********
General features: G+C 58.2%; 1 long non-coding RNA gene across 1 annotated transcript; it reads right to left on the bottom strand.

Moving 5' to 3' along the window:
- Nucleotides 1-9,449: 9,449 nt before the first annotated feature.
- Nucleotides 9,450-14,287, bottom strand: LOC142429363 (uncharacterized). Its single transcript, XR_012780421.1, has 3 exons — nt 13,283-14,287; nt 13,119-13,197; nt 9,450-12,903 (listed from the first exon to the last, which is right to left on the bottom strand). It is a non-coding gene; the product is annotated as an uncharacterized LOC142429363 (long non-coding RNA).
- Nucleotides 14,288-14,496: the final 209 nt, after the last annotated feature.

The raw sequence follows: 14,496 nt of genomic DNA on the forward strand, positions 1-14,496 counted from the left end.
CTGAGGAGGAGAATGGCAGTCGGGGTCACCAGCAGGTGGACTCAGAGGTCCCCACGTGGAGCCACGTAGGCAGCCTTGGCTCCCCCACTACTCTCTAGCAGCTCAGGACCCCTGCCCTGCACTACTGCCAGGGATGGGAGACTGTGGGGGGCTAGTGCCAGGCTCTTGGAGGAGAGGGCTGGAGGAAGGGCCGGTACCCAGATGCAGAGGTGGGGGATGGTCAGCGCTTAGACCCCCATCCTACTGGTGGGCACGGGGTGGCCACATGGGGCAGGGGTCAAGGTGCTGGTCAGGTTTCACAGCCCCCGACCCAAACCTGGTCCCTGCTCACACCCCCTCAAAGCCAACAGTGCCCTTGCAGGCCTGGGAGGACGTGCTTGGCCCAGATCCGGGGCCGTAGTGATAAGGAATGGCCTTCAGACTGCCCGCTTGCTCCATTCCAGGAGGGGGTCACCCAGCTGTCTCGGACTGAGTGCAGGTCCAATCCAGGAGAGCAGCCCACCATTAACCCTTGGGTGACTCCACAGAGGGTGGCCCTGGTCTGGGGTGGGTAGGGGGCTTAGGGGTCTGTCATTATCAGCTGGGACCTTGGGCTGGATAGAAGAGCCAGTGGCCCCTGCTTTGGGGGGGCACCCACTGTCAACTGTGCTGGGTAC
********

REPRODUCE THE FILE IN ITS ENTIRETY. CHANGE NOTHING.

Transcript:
General features: G+C 58.2%; 1 long non-coding RNA gene across 1 annotated transcript; it reads right to left on the bottom strand.

Moving 5' to 3' along the window:
- Nucleotides 1-9,449: 9,449 nt before the first annotated feature.
- Nucleotides 9,450-14,287, bottom strand: LOC142429363 (uncharacterized). Its single transcript, XR_012780421.1, has 3 exons — nt 13,283-14,287; nt 13,119-13,197; nt 9,450-12,903 (listed from the first exon to the last, which is right to left on the bottom strand). It is a non-coding gene; the product is annotated as an uncharacterized LOC142429363 (long non-coding RNA).
- Nucleotides 14,288-14,496: the final 209 nt, after the last annotated feature.

The raw sequence follows: 14,496 nt of genomic DNA on the forward strand, positions 1-14,496 counted from the left end.
CTGAGGAGGAGAATGGCAGTCGGGGTCACCAGCAGGTGGACTCAGAGGTCCCCACGTGGAGCCACGTAGGCAGCCTTGGCTCCCCCACTACTCTCTAGCAGCTCAGGACCCCTGCCCTGCACTACTGCCAGGGATGGGAGACTGTGGGGGGCTAGTGCCAGGCTCTTGGAGGAGAGGGCTGGAGGAAGGGCCGGTACCCAGATGCAGAGGTGGGGGATGGTCAGCGCTTAGACCCCCATCCTACTGGTGGGCACGGGGTGGCCACATGGGGCAGGGGTCAAGGTGCTGGTCAGGTTTCACAGCCCCCGACCCAAACCTGGTCCCTGCTCACACCCCCTCAAAGCCAACAGTGCCCTTGCAGGCCTGGGAGGACGTGCTTGGCCCAGATCCGGGGCCGTAGTGATAAGGAATGGCCTTCAGACTGCCCGCTTGCTCCATTCCAGGAGGGGGTCACCCAGCTGTCTCGGACTGAGTGCAGGTCCAATCCAGGAGAGCAGCCCACCATTAACCCTTGGGTGACTCCACAGAGGGTGGCCCTGGTCTGGGGTGGGTAGGGGGCTTAGGGGTCTGTCATTATCAGCTGGGACCTTGGGCTGGATAGAAGAGCCAGTGGCCCCTGCTTTGGGGGGGCACCCACTGTCAACTGTGCTGGGTAC